Coke Bust photo taken by Angela Owens.

I passed the image and idea onto Geng Gendall and he came back with this image:

Original art submitted by Geng Gendall.

This art not only captured all of the energy of Angela's photo, but it focused the rage into a hated foe instead of a frantic crowd. Adding to the details, Geng used the Chuck-Hickey-as-Security-Officer sketch to create a realistic target for Nick's flying fist. He drew off of all of the concept art that came before to add other details like the FeSky (FerrumSky Corporation - in this case the faceless masters) logo on all of their gear and the reflection of another approaching Security Officer in Chuck's dislodged sunglasses. The only seeming flaw, was the gun in Nick Tape's hand. The gun is very dramatic and adds to the sense of revolutionary violence, but at the same time the setting would make the gun a very unlikely object to have. All of the Security Officer weapons are designed to shock or stun to keep the workers alive. Killing your workers is no way to make quotas. I mentioned this to Geng and he graciously obliged by altering the gun to a pick axe in a manner of hours. Here is version 2 of the art:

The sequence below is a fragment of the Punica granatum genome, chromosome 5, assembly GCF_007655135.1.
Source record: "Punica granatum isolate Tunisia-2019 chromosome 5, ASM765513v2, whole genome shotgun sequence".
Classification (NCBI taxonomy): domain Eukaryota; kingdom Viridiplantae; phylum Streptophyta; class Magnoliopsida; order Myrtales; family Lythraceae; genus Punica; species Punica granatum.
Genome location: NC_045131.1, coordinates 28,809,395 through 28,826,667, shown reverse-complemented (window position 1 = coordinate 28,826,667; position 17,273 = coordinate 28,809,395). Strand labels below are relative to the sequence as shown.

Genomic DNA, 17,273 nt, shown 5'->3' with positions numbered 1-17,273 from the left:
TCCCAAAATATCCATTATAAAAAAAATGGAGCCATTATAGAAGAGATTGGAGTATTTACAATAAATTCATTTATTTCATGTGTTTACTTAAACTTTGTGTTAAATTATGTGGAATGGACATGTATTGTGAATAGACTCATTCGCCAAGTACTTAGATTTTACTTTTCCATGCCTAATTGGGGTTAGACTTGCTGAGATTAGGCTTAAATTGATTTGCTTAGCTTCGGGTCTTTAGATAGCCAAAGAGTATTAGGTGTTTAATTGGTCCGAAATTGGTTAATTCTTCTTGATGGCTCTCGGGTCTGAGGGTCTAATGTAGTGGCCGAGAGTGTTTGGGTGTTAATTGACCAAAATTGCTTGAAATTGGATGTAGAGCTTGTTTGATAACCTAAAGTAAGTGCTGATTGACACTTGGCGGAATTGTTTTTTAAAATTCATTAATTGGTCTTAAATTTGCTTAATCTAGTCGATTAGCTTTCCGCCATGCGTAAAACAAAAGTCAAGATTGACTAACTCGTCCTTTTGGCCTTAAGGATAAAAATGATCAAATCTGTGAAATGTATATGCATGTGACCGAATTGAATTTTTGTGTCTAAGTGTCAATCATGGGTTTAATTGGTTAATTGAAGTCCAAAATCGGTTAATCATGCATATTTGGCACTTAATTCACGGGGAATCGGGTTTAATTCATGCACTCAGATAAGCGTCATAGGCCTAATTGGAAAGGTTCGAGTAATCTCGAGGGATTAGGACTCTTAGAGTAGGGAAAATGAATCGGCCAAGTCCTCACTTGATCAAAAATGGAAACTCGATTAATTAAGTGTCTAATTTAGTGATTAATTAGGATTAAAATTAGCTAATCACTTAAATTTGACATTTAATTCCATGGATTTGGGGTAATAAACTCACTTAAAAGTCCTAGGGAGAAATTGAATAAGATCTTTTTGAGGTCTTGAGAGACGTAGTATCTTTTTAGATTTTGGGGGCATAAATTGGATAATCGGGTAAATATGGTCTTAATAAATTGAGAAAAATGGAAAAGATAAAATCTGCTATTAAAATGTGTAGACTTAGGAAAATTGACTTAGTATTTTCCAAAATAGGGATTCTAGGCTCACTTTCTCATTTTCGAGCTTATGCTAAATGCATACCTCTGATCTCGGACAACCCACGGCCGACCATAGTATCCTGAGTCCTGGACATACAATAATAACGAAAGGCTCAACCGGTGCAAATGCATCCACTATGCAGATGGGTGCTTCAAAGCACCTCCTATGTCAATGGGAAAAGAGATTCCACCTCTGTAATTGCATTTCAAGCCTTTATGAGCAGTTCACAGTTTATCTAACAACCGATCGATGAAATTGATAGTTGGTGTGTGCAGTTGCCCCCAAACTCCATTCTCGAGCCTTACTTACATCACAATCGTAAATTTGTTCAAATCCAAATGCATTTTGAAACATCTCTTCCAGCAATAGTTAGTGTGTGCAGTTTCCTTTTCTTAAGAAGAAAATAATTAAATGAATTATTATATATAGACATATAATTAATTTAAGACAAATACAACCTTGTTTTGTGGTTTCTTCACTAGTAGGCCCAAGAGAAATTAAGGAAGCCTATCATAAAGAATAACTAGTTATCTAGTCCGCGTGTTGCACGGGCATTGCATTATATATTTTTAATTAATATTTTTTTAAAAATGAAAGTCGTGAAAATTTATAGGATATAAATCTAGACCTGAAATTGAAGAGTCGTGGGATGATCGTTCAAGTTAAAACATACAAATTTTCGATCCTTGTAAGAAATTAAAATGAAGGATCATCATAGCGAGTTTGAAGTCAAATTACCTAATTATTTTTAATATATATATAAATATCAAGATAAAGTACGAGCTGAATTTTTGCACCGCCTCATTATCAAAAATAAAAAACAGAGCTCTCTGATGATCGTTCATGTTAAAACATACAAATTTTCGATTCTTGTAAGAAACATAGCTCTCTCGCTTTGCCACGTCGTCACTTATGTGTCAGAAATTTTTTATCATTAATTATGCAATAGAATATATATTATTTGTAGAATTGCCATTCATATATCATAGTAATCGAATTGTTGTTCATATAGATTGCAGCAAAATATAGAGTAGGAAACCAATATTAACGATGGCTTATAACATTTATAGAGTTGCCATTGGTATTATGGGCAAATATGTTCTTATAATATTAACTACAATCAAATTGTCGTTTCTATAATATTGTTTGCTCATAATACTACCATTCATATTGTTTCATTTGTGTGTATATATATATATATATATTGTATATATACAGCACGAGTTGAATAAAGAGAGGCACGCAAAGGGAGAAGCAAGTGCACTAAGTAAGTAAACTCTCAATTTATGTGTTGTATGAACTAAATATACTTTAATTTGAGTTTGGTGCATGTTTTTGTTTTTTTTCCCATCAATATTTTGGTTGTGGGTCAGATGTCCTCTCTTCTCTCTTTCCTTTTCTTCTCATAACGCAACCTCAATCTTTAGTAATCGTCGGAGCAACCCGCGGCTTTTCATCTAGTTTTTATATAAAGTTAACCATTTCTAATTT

Art by Geng Gendall.

Pretty soon my worlds will be colliding even further. I've started talking to a 3D sculptor about taking things to the next stage of development - turning images like these (of Chuck and Nick) into 30mm resin models like you would see in games like Zombicide and the soon to be released, Aetherium. This means the time for crowd funding is approaching rapidly. I will be hoping that both communities come together to help fund the further development of Broken Contract so please keep following this blog or Facebook/Twitter for updates. Thanks for reading!

-Nick